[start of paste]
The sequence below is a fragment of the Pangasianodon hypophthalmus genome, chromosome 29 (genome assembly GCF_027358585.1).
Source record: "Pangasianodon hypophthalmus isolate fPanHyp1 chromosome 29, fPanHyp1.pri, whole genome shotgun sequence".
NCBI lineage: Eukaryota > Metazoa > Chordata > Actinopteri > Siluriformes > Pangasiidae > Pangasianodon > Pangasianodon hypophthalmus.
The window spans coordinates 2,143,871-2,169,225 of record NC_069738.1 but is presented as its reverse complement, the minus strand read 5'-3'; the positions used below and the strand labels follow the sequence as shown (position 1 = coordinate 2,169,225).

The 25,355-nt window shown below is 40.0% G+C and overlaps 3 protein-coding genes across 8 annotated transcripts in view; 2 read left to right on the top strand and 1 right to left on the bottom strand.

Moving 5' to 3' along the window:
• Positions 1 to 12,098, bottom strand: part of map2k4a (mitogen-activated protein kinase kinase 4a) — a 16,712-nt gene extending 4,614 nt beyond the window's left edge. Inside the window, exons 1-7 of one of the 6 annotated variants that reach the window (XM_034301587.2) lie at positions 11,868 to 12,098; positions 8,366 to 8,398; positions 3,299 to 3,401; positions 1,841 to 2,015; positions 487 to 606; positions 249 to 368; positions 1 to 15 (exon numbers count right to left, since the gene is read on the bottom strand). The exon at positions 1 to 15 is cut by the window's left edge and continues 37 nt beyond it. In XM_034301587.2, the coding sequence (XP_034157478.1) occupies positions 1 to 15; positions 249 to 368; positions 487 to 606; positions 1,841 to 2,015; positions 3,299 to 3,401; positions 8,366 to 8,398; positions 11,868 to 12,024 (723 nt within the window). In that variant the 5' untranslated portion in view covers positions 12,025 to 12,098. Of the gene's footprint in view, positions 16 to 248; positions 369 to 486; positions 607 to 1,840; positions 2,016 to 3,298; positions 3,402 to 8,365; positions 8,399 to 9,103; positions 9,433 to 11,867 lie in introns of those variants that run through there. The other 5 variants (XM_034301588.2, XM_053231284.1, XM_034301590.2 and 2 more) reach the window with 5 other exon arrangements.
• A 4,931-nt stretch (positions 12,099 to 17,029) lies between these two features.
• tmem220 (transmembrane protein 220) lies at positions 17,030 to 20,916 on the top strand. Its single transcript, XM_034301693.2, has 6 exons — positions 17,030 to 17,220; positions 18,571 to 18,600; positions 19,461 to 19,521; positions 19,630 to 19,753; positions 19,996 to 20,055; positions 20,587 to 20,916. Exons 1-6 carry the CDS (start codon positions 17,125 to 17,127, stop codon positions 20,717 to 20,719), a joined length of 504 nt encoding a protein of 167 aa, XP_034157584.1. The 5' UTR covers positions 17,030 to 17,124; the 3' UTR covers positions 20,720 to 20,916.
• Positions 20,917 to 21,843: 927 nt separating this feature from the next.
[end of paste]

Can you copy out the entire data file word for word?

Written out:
The sequence below is a fragment of the Pangasianodon hypophthalmus genome, chromosome 29 (genome assembly GCF_027358585.1).
Source record: "Pangasianodon hypophthalmus isolate fPanHyp1 chromosome 29, fPanHyp1.pri, whole genome shotgun sequence".
NCBI lineage: Eukaryota > Metazoa > Chordata > Actinopteri > Siluriformes > Pangasiidae > Pangasianodon > Pangasianodon hypophthalmus.
The window spans coordinates 2,143,871-2,169,225 of record NC_069738.1 but is presented as its reverse complement, the minus strand read 5'-3'; the positions used below and the strand labels follow the sequence as shown (position 1 = coordinate 2,169,225).

The 25,355-nt window shown below is 40.0% G+C and overlaps 3 protein-coding genes across 8 annotated transcripts in view; 2 read left to right on the top strand and 1 right to left on the bottom strand.

Moving 5' to 3' along the window:
• Positions 1 to 12,098, bottom strand: part of map2k4a (mitogen-activated protein kinase kinase 4a) — a 16,712-nt gene extending 4,614 nt beyond the window's left edge. Inside the window, exons 1-7 of one of the 6 annotated variants that reach the window (XM_034301587.2) lie at positions 11,868 to 12,098; positions 8,366 to 8,398; positions 3,299 to 3,401; positions 1,841 to 2,015; positions 487 to 606; positions 249 to 368; positions 1 to 15 (exon numbers count right to left, since the gene is read on the bottom strand). The exon at positions 1 to 15 is cut by the window's left edge and continues 37 nt beyond it. In XM_034301587.2, the coding sequence (XP_034157478.1) occupies positions 1 to 15; positions 249 to 368; positions 487 to 606; positions 1,841 to 2,015; positions 3,299 to 3,401; positions 8,366 to 8,398; positions 11,868 to 12,024 (723 nt within the window). In that variant the 5' untranslated portion in view covers positions 12,025 to 12,098. Of the gene's footprint in view, positions 16 to 248; positions 369 to 486; positions 607 to 1,840; positions 2,016 to 3,298; positions 3,402 to 8,365; positions 8,399 to 9,103; positions 9,433 to 11,867 lie in introns of those variants that run through there. The other 5 variants (XM_034301588.2, XM_053231284.1, XM_034301590.2 and 2 more) reach the window with 5 other exon arrangements.
• A 4,931-nt stretch (positions 12,099 to 17,029) lies between these two features.
• tmem220 (transmembrane protein 220) lies at positions 17,030 to 20,916 on the top strand. Its single transcript, XM_034301693.2, has 6 exons — positions 17,030 to 17,220; positions 18,571 to 18,600; positions 19,461 to 19,521; positions 19,630 to 19,753; positions 19,996 to 20,055; positions 20,587 to 20,916. Exons 1-6 carry the CDS (start codon positions 17,125 to 17,127, stop codon positions 20,717 to 20,719), a joined length of 504 nt encoding a protein of 167 aa, XP_034157584.1. The 5' UTR covers positions 17,030 to 17,124; the 3' UTR covers positions 20,720 to 20,916.
• Positions 20,917 to 21,843: 927 nt separating this feature from the next.